Do You Need Help Fitting Kitchen Handles and Knobs?

When it comes to DIY, a lot of us find ourselves confused and a little unsure of what to do. This is especially true when it comes to the kitchen. A kitchen is a key part of the home, which is why it’s vital that your kitchen remains in great condition and works well for everyday use. However, kitchen DIY isn’t always straightforward. Luckily, help is at hand.

Handles and knobs to kitchen cabinets aren’t always easy to fit, but they can make a huge difference to the way that your kitchen looks and works. As well as looking great and helping to add a personal touch, it’s important that handles and knobs benefit a kitchen ergonomically. If yours don’t, it could be time to update them. This guide will explain how to fit handles and knobs to kitchen cabinets. The instructions are generic and standard, which means that they’ll work well for most kitchen cabinet handles and knobs.

 

What You’ll Need: 

  • Your Kitchen Cabinet Handles or Knobs of Choice
  • A Tape Measure
  • A Power Drill
  • Pencil
  • Phillips Head Screwdriver
  • G Clamp

Step 1: Preparation

Before you begin, you’ll need to prepare your kitchen cabinets for the new handles or knobs. They must be clean and free of any dust. The easiest way to do this is with a wet wipe, followed by a kitchen towel or cloth to wipe away any residue. It’s also a good idea to refer to the kitchen cabinet instructions, to ensure that you’re preparing the cabinet in the right way. The instructions that come with the handles or knobs that you have chosen may also provide additional information on how best to prepare the cabinets.

 

Step 2: Marking the Positioning

The next step to fitting handles and knobs to kitchen cabinets is to mark where you want to fit them. Mark the positioning where you want them to go with a pencil, specifying where the drilling points will be. Then, double check to see that the handle or knob lines up with the markings and that you’re happy with the location. If you’re lucky, the kitchen cabinet will have pre-marked drilling holes to make everything a little bit easier.


When you’re marking the positioning, remember that base unit handles and knobs should be mounted towards the top of the door; this makes them easy to access. Similarly, wall unit handles and knobs should be mounted towards the bottom of the door. It’s also recommended to fit them closer to the opening side of the door. If you’re fitting handles or knobs elsewhere, it’s best to mount them in the centre.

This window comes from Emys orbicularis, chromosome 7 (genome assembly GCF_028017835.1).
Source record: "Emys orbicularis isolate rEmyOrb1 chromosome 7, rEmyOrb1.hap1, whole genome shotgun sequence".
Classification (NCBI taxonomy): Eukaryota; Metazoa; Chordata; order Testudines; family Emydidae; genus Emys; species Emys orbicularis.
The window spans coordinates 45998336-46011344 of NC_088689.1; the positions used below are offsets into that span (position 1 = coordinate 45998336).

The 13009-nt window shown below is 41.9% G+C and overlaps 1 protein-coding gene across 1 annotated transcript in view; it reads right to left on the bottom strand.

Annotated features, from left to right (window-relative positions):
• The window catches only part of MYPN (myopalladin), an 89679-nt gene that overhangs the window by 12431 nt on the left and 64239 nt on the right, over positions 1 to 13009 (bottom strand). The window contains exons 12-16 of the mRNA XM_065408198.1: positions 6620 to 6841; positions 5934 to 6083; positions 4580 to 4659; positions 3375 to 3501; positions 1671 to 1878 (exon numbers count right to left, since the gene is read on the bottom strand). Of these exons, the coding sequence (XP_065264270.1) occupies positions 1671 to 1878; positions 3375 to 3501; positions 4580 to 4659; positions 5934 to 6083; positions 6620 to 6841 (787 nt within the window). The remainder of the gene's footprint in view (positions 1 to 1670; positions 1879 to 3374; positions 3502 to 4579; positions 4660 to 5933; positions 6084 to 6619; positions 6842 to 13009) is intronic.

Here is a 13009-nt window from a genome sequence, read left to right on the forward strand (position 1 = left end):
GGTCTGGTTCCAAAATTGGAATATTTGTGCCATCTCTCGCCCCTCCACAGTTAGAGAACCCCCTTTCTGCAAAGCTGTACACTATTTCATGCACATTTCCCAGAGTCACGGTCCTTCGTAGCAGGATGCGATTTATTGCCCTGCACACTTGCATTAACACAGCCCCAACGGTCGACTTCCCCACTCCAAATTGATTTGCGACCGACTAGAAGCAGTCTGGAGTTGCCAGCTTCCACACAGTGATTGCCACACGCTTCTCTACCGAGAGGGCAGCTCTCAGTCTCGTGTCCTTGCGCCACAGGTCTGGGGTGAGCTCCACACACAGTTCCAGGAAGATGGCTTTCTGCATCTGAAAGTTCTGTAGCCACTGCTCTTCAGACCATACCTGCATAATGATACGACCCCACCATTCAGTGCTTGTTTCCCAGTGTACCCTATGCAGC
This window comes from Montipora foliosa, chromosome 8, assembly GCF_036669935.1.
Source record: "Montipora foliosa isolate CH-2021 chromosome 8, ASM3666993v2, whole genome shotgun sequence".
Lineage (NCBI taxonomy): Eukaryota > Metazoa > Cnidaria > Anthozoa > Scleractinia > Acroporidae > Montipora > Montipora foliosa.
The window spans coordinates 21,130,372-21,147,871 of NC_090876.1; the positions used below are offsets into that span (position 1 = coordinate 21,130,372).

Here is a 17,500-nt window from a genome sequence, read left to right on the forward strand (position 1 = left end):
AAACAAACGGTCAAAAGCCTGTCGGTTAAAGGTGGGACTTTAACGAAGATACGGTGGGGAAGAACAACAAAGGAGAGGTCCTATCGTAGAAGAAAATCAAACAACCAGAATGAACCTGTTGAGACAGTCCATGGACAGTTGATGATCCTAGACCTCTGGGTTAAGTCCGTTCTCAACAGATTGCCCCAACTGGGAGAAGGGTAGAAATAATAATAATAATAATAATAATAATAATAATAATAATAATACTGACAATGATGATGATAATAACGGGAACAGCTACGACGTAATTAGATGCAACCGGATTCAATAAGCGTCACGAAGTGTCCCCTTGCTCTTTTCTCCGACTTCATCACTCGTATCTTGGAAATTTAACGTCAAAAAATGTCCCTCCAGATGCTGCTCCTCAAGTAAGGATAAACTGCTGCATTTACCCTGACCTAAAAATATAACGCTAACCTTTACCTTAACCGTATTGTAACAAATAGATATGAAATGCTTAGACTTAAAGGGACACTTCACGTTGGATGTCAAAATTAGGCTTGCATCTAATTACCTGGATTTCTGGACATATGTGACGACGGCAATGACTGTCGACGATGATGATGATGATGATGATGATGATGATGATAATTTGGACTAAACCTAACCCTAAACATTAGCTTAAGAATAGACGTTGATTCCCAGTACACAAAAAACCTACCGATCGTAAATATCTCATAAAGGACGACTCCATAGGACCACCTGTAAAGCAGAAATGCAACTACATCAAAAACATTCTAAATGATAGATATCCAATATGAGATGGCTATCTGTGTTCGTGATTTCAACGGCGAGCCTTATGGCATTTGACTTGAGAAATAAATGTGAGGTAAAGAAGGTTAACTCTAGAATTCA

Step 3: Drilling the Holes

When you’re drilling the holes for the handles or knobs, you should drill them from the front of the door to the back. You may want to consider drilling the hole half way from the the front of the door, then half way from the back. However, this method doesn’t work well for everyone and some people find it easier to just simply drill from the front in one go. First, use a G clamp to attach a piece of wood to the outside of the open door. This will help to reduce the chances of the wood splinting or splitting. Then, use a slightly larger drill bit than the hole that the screw need. This will ensure that the screws fit in and can be screwed in with ease.

 

Step 4: Fitting the Handles or Knobs

Remove all pencil marks before screwing in the handle or knob, to ensure that no pencil marks will show once they have been fitted. Then, begin screwing the handle or knob. Handles can be a bit more difficult, as there are usually two screws to contend with. Whereas knobs usually only have one. When you’re fitting a handle, start with one screw and screw it until it is tight but with some room to move. Then screw the second screw until it is completely tight, before tightening the first screw the rest of the way.

 

Top Tips for Fitting Handles and Knobs

  • Try to avoid tightening screws too tightly as this can cause the wood to split.
  • Always wear safety goggles and gloves to cut down on the chances of personal injury.
  • Use a G clamp when drilling holes into kitchen cabinets to cut down on the chances of the wood splitting and splintering.